The 5 Biggest HIPAA Breaches of 2013

Posted: Jan 23, 2014
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Last year businesses and organizations across the states encountered a staggering variety of HIPAA breaches, including the 2nd largest breach ever recorded. In data released by the U.S. Department of Health and Human Services (HHS) fines ranging from $150,000 to $1.7 million dollars were administered during 2013 with millions of individuals affected by the violations.

Here we explore the top five HIPAA breaches in terms of individuals affected and look into what led to the exposure of their Protected Health Information (PHI).

1) Advocate Medical Group

Date of breach: 7/15/2103
People affected: 4,029,530

What happened?
An unfortunate turn of events led to the theft of four laptops containing over four million patient records. More than a month after the breach Advocate Medical Group eventually notified patients confirming that social security numbers may have been compromised. Whilst officials reported that the information was password protected there was a resounding feeling of unease as patients faced further risk of identity theft.

Furthermore, this breach is the second largest ever recorded by HHS following an incident in 2011 where over 4.9 million people were put at risk thanks to another theft. It was reported backup tapes were stolen from an employee at Tricare Management Activity, a health insurance carrier for the military.

2) Horizon Blue Cross Blue Shield of New Jersey

Date of breach: 11/01/2013
People affected: 839,711

What happened?
The theft of two laptops from the Newark Headquarters of Horizon Blue Cross Blue Shield last November resulted in the breach of nearly 840,000 individuals’ personal information. Whilst the laptops were reportedly cable-locked the physical security measures taken were not enough, made worse by the fact that Horizon Blue Cross Blue Shield could not guarantee whether information on the laptops was accessible. In this case the configuration of the laptops meant that it could not be confirmed that data was sufficiently encrypted.

3) AHMC Healthcare
Date of breach: 10/12/2013
People affected: 729,000

What happened?
In another case of theft AHMC Healthcare suffered a PHI breach as two password-protected laptops were stolen from their administrative offices in October. Sadly it was too little too late as AHMC was carrying out a security risk assessment at the time of the breach but had not yet enforced an encryption for all company laptops.

In a statement released by the AHMC Healthcare the data contained information from six hospitals/medical centres.

4) Texas Health Harris Methodist Hospital Fort Worth

Date of breach: 5/11/2013
People affected: 277,014

What happened?
Unlike the breaches listed above Texas Health Harris Methodist Hospital Fort Worth fell foul to a breach following the improper disposal of PHI. Document destruction and recycling company, Shred-it International, was contracted to transport and securely destroy microfiche containing individuals’ information from 1980-1990. Instead, records were discovered in various public locations including a Dallas park.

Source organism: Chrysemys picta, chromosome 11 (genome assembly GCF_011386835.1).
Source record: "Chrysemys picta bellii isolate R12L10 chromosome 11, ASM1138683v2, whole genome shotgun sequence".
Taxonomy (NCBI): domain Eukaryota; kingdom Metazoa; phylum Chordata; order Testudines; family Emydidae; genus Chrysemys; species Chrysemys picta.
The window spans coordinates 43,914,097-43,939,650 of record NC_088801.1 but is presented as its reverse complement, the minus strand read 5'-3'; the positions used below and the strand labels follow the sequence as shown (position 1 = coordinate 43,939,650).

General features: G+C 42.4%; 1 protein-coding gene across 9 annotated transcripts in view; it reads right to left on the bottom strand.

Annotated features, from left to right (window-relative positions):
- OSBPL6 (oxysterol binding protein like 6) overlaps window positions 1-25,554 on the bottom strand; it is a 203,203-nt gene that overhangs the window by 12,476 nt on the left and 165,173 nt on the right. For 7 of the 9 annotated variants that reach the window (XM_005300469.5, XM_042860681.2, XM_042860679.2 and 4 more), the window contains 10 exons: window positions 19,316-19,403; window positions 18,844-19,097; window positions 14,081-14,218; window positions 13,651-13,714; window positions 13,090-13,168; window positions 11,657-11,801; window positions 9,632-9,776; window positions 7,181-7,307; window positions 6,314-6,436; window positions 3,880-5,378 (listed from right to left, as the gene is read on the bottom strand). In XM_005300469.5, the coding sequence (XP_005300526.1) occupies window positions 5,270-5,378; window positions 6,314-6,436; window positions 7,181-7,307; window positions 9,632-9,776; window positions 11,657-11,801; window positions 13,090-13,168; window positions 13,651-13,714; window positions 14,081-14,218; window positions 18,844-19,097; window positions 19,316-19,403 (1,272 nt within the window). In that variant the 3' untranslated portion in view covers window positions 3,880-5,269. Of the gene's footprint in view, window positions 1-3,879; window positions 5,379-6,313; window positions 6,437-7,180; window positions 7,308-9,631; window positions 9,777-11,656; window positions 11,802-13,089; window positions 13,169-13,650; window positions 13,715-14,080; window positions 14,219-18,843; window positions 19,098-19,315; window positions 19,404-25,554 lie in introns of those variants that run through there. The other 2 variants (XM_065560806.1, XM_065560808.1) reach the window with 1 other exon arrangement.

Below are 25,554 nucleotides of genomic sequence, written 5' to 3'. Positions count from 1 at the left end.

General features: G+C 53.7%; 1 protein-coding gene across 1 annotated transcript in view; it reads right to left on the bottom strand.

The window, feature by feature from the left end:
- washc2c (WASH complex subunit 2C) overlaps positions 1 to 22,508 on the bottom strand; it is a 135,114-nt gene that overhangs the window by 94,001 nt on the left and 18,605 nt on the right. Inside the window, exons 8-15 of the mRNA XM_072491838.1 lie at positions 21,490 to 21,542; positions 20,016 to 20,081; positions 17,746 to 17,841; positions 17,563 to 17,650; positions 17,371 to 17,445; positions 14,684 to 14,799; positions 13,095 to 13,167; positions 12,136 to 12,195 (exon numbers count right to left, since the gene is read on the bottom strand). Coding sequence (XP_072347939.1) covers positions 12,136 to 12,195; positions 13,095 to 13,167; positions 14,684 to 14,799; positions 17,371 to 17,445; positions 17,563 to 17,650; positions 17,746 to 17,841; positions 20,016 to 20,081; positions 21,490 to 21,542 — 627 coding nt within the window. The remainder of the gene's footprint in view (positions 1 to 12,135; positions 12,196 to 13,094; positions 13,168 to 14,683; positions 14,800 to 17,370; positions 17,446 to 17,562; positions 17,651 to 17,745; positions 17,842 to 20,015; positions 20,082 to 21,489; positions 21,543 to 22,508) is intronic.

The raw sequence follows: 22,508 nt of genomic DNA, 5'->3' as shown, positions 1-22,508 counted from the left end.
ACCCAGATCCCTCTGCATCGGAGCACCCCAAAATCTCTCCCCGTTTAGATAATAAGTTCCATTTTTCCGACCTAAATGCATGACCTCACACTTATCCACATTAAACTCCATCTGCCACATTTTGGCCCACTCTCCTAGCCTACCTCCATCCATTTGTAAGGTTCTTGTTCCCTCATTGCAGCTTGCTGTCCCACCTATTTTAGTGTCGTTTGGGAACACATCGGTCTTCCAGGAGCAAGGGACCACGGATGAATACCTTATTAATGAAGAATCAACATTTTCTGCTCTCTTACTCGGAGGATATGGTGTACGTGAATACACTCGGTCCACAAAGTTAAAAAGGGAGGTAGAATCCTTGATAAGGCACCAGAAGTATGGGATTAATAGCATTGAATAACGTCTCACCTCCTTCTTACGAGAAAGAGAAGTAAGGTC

This breach is noteworthy as most modern breaches are a result of the improper protection of electronic information. In this circumstance the typical on-site shredding facilities at Texas Health Harris Methodist Hospital Fort Worth were inadequate for the destruction of the physical microfiche.

5) Indiana Family and Social Services Administration

Date of breach: 4/6/2013 – 5/21/2013
People affected: 187,533

What happened?
A regrettable programming error by a Business Associate (BA) of Indiana Family and Social Services Administration led to the PHI being compromised between April 6 and May 21. The error led to over 187,000 individuals’ being sent other patients information including names, addresses, social security numbers, medical and financial data.

The lesson? Prepare for the unexpected and employ state-of-the-art security measures across all aspects of your business or organization. Across 2013 major health businesses and individuals’ suffered as a result of the inadequate protection of PHI.

Here are some simple ways to prevent breaches, and catastrophic fines, in 2014:

– Encrypt data across all devices including laptops, smartphones and tablets.
– Invest in a risk assessment to safeguard against internal and external disclosure of PHI.
– Thoroughly inspect the security procedures of third party service providers.
– Embrace cloud technology from secure Business Associates who can guarantee HIPAA compliancy.
– Provide comprehensive training for all employees regarding the protection of PHI and privacy procedures.